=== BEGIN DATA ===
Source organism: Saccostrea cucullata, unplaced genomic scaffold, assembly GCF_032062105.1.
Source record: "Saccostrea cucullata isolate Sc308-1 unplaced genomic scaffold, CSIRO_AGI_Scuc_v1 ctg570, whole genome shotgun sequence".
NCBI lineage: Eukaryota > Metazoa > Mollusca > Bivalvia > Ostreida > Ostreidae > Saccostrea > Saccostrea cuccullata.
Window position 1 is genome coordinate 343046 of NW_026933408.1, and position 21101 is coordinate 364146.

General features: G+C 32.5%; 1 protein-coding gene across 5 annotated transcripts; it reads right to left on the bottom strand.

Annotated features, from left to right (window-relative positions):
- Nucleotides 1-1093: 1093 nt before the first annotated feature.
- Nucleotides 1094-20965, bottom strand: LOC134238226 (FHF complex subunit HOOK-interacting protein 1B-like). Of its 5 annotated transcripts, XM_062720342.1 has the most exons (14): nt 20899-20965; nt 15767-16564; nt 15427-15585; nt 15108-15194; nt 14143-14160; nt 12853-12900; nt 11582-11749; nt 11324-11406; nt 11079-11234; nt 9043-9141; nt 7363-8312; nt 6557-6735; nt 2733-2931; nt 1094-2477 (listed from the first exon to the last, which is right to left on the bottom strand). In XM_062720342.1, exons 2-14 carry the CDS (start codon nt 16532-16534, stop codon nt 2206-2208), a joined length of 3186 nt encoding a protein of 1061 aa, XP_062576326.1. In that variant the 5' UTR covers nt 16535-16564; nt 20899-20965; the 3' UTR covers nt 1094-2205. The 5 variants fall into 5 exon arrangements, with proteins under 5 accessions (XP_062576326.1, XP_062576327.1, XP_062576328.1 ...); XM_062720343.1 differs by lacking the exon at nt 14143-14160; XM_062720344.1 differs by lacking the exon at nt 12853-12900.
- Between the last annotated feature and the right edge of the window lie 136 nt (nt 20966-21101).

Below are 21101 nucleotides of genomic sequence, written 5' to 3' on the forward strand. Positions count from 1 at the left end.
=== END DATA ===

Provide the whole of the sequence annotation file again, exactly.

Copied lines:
Source organism: Saccostrea cucullata, unplaced genomic scaffold, assembly GCF_032062105.1.
Source record: "Saccostrea cucullata isolate Sc308-1 unplaced genomic scaffold, CSIRO_AGI_Scuc_v1 ctg570, whole genome shotgun sequence".
NCBI lineage: Eukaryota > Metazoa > Mollusca > Bivalvia > Ostreida > Ostreidae > Saccostrea > Saccostrea cuccullata.
Window position 1 is genome coordinate 343046 of NW_026933408.1, and position 21101 is coordinate 364146.

General features: G+C 32.5%; 1 protein-coding gene across 5 annotated transcripts; it reads right to left on the bottom strand.

Annotated features, from left to right (window-relative positions):
- Nucleotides 1-1093: 1093 nt before the first annotated feature.
- Nucleotides 1094-20965, bottom strand: LOC134238226 (FHF complex subunit HOOK-interacting protein 1B-like). Of its 5 annotated transcripts, XM_062720342.1 has the most exons (14): nt 20899-20965; nt 15767-16564; nt 15427-15585; nt 15108-15194; nt 14143-14160; nt 12853-12900; nt 11582-11749; nt 11324-11406; nt 11079-11234; nt 9043-9141; nt 7363-8312; nt 6557-6735; nt 2733-2931; nt 1094-2477 (listed from the first exon to the last, which is right to left on the bottom strand). In XM_062720342.1, exons 2-14 carry the CDS (start codon nt 16532-16534, stop codon nt 2206-2208), a joined length of 3186 nt encoding a protein of 1061 aa, XP_062576326.1. In that variant the 5' UTR covers nt 16535-16564; nt 20899-20965; the 3' UTR covers nt 1094-2205. The 5 variants fall into 5 exon arrangements, with proteins under 5 accessions (XP_062576326.1, XP_062576327.1, XP_062576328.1 ...); XM_062720343.1 differs by lacking the exon at nt 14143-14160; XM_062720344.1 differs by lacking the exon at nt 12853-12900.
- Between the last annotated feature and the right edge of the window lie 136 nt (nt 20966-21101).

Below are 21101 nucleotides of genomic sequence, written 5' to 3' on the forward strand. Positions count from 1 at the left end.